Both Florida Power & Light Company (FPL) and Tampa Electric Company (TECO) have petitioned the PSC for rate increases. Utilities file requests for rate increases to address overall system costs associated with increasing fuel prices, infrastructure maintenance, and other fixed costs associated with providing services to their customers. The rate case hearings have yet to be scheduled.

Rate cases presented before the PSC are opportunities for utilities to present plans for their future investments. The PSC examines revenues against expenses and planned fixed capital investment, and decides if the proposed rate increases are in the public interest and meet the regulatory standards for returns to the utility. The Duke Energy SoBRA rate increase allows development of more solar facilities in the future. The general rate increase requests from FPL and TECO are being reviewed to examine their planned investment.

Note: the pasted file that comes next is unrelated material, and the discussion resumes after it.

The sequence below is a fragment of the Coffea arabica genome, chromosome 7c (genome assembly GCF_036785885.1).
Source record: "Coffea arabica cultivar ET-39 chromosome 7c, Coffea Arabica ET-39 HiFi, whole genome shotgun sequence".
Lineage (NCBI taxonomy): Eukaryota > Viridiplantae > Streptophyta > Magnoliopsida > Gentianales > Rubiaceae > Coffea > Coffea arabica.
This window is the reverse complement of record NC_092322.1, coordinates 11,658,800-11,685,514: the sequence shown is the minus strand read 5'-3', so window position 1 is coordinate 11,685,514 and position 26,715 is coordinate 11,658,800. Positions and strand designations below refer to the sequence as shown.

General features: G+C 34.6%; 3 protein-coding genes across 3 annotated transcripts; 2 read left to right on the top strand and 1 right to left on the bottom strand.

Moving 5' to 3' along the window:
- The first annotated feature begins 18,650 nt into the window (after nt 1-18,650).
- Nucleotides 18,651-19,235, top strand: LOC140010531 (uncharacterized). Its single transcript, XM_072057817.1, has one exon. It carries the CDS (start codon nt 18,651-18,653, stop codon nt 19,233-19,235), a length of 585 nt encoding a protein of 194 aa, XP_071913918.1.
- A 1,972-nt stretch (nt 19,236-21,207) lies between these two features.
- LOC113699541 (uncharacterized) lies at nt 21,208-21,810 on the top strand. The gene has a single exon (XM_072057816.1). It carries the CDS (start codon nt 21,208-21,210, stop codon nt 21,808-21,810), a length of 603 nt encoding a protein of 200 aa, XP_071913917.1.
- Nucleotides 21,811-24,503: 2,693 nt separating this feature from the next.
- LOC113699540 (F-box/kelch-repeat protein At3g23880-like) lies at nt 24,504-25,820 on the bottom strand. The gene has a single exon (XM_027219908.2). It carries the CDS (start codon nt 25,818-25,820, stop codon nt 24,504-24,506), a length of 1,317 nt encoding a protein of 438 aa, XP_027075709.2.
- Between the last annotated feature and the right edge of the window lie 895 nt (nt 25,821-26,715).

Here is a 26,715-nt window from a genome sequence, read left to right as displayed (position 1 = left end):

Red-tailed Hawk. Photo: Christine Miller/Audubon Photography Awards.
Summer Tanager. Photo: Joanne Wuori.
Concerning Growth Management Bill Clears Administrative Hurdle
HB 59, by Representative McClain (R-Belleview), had its first hearing in the House Committee on Veterans Affairs. Its companion SB 496, by Senator Perry (R-Gainesville) has not been scheduled for a hearing. 

This legislation requires local governments to include a duplicative property rights element in their comprehensive plans to ensure that private property rights are considered in local decision-making. Florida already enjoys strong private property rights protections through the Florida Constitution and the Bert Harris Act. The bill has additional provisions related to development agreements, municipal annexation, and local government development orders. It is not likely that these provisions will make private property rights more secure, but they will make it harder for local governments to do their work of managing smart growth. The bill passed with 12 “yeas” and 6 “nays.”